With a total population of 1.2 billion, there is a huge shortage of girls in the country. The skewed gender inequality has led to an alarming rise in rape cases in India.

Hinduism itself promotes promiscuity. This is apparent in the images and statues one finds in temples all across India. Statues of busty women in suggestive poses are a common sight in temples. Coupled with sexual abuse of women and girls of lower castes, one can begin to draw a picture of the horrific reality of women in India.

A cursory glance at statistics indicates that rape cases have steadily increased. Further, that the overwhelming majority of those accused of rape crimes is between the ages of 18–25 is indicative of the fact that gender imbalance in society is a strong factor in rising rape cases.

This is apparent from rape statistics between the years 2004–2010:

2004 . . . . . . . . . . . . 18,233

2005 . . . . . . . . . . . . 18,359

2006 . . . . . . . . . . . . 19,348

2007 . . . . . . . . . . . . 20,737

2008 . . . . . . . . . . . . 21,467

2009 . . . . . . . . . . . . 21,397

2010 . . . . . . . . . . . . 22,172

Despite the toughening of laws against rape crimes following the horrific gang rape of the physiotherapist student, Nirbaya, in December 2012 on a Delhi bus, the upward trend has continued. If in 2012, there were 24,923 cases of rape, by 2015, these had climbed to 34,210 and in 2016, these rose to 38,947 cases. It is important to bear in mind that these figures refer to reported cases.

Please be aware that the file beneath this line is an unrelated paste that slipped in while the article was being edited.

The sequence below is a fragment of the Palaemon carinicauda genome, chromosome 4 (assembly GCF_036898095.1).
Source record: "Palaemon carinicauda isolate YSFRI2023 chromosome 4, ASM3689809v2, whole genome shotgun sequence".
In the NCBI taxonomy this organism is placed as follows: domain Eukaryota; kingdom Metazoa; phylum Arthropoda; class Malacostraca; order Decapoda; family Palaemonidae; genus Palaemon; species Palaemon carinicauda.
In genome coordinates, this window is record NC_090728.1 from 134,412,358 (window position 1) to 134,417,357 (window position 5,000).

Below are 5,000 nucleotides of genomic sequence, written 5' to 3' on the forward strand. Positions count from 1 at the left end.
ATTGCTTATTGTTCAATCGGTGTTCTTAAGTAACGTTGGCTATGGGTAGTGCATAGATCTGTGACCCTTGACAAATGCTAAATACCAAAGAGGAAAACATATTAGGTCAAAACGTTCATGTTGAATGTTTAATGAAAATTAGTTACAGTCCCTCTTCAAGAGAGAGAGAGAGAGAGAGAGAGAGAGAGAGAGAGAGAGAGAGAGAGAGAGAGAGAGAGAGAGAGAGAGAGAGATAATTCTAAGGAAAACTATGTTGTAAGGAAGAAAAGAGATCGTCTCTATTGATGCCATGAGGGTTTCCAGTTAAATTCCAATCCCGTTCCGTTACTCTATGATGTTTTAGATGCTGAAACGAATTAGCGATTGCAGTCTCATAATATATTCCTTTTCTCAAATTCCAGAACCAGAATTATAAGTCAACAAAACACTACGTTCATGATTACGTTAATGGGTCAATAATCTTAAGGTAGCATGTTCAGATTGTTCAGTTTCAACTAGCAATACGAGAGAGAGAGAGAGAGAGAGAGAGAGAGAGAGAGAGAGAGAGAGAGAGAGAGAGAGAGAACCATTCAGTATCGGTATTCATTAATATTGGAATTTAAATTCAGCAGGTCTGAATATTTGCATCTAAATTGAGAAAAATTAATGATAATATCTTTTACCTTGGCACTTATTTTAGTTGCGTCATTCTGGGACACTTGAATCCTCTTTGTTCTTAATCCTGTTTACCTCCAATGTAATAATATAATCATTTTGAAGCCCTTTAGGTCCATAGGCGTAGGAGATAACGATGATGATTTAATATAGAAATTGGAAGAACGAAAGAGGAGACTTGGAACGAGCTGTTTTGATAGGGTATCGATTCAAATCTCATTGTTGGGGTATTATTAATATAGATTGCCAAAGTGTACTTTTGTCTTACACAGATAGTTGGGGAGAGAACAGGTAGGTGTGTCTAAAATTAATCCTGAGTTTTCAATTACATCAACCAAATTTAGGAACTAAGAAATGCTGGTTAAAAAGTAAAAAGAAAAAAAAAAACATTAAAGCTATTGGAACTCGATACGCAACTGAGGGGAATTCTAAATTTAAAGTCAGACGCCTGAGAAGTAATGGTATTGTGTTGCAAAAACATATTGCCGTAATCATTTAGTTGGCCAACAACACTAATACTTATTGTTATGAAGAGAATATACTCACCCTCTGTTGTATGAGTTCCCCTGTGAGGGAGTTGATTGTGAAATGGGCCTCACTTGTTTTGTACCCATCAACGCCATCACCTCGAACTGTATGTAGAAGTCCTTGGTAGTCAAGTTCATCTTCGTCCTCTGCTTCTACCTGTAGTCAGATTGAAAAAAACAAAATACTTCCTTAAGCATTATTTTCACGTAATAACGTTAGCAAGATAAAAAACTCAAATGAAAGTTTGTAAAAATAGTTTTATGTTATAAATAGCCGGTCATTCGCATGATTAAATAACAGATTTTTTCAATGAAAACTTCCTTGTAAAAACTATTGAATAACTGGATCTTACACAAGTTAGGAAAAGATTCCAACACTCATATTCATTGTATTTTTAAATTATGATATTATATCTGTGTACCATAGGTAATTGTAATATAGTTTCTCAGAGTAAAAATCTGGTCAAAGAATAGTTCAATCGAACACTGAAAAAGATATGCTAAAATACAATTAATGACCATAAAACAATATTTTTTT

Often, women do not report rape for two primary reasons: stigma attached to victims, and the police themselves are notorious for assaulting and raping victims that report the crime. Both act as strong deterrents to reporting.

The 2016 reported rape cases (38,947) translate to more than 106 rapes per day or nearly 4.5 rapes each hour, according to The Times of India (December 1, 2017). This means a woman or girl is raped every 14 minutes somewhere in India.

Equally horrifying is the fact that at least 2,116 victims of rape were girls in the age groups of 1–12 years. And in 94.6% of the cases, offenders included neighbours, family members, relatives, husband/live-in partner, employer/co-worker, etc.